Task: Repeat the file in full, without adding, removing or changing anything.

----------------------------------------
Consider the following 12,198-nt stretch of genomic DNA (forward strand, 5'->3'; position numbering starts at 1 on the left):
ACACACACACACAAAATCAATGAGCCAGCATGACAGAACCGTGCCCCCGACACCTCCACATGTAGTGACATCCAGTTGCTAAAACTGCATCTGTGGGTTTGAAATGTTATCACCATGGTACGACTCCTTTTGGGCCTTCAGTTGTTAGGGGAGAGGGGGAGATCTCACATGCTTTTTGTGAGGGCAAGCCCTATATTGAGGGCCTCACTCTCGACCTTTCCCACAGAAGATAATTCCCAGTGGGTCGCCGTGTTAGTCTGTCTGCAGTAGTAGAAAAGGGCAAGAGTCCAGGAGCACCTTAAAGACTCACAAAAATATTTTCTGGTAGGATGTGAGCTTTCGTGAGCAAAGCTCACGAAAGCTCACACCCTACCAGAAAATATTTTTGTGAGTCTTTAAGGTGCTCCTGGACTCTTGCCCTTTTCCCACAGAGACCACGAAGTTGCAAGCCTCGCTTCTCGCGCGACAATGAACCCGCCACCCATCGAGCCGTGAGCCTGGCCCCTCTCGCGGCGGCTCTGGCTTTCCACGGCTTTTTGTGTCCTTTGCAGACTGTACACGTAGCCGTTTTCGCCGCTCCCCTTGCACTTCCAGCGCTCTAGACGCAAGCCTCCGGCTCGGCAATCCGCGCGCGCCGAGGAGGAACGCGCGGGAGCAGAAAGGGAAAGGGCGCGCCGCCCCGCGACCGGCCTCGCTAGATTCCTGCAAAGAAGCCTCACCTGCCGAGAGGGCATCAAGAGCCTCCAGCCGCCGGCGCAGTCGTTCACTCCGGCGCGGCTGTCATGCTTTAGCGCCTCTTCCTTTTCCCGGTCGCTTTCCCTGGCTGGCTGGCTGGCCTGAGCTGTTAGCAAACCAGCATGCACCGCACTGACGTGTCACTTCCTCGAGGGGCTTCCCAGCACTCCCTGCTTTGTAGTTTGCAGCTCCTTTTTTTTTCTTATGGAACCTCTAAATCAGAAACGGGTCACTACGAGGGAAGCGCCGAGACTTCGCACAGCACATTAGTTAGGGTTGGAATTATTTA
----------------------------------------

Consider the following 12,198-nt stretch of genomic DNA (forward strand, 5'->3'; position numbering starts at 1 on the left):
ACACACACACACAAAATCAATGAGCCAGCATGACAGAACCGTGCCCCCGACACCTCCACATGTAGTGACATCCAGTTGCTAAAACTGCATCTGTGGGTTTGAAATGTTATCACCATGGTACGACTCCTTTTGGGCCTTCAGTTGTTAGGGGAGAGGGGGAGATCTCACATGCTTTTTGTGAGGGCAAGCCCTATATTGAGGGCCTCACTCTCGACCTTTCCCACAGAAGATAATTCCCAGTGGGTCGCCGTGTTAGTCTGTCTGCAGTAGTAGAAAAGGGCAAGAGTCCAGGAGCACCTTAAAGACTCACAAAAATATTTTCTGGTAGGATGTGAGCTTTCGTGAGCAAAGCTCACGAAAGCTCACACCCTACCAGAAAATATTTTTGTGAGTCTTTAAGGTGCTCCTGGACTCTTGCCCTTTTCCCACAGAGACCACGAAGTTGCAAGCCTCGCTTCTCGCGCGACAATGAACCCGCCACCCATCGAGCCGTGAGCCTGGCCCCTCTCGCGGCGGCTCTGGCTTTCCACGGCTTTTTGTGTCCTTTGCAGACTGTACACGTAGCCGTTTTCGCCGCTCCCCTTGCACTTCCAGCGCTCTAGACGCAAGCCTCCGGCTCGGCAATCCGCGCGCGCCGAGGAGGAACGCGCGGGAGCAGAAAGGGAAAGGGCGCGCCGCCCCGCGACCGGCCTCGCTAGATTCCTGCAAAGAAGCCTCACCTGCCGAGAGGGCATCAAGAGCCTCCAGCCGCCGGCGCAGTCGTTCACTCCGGCGCGGCTGTCATGCTTTAGCGCCTCTTCCTTTTCCCGGTCGCTTTCCCTGGCTGGCTGGCTGGCCTGAGCTGTTAGCAAACCAGCATGCACCGCACTGACGTGTCACTTCCTCGAGGGGCTTCCCAGCACTCCCTGCTTTGTAGTTTGCAGCTCCTTTTTTTTTCTTATGGAACCTCTAAATCAGAAACGGGTCACTACGAGGGAAGCGCCGAGACTTCGCACAGCACATTAGTTAGGGTTGGAATTATTTA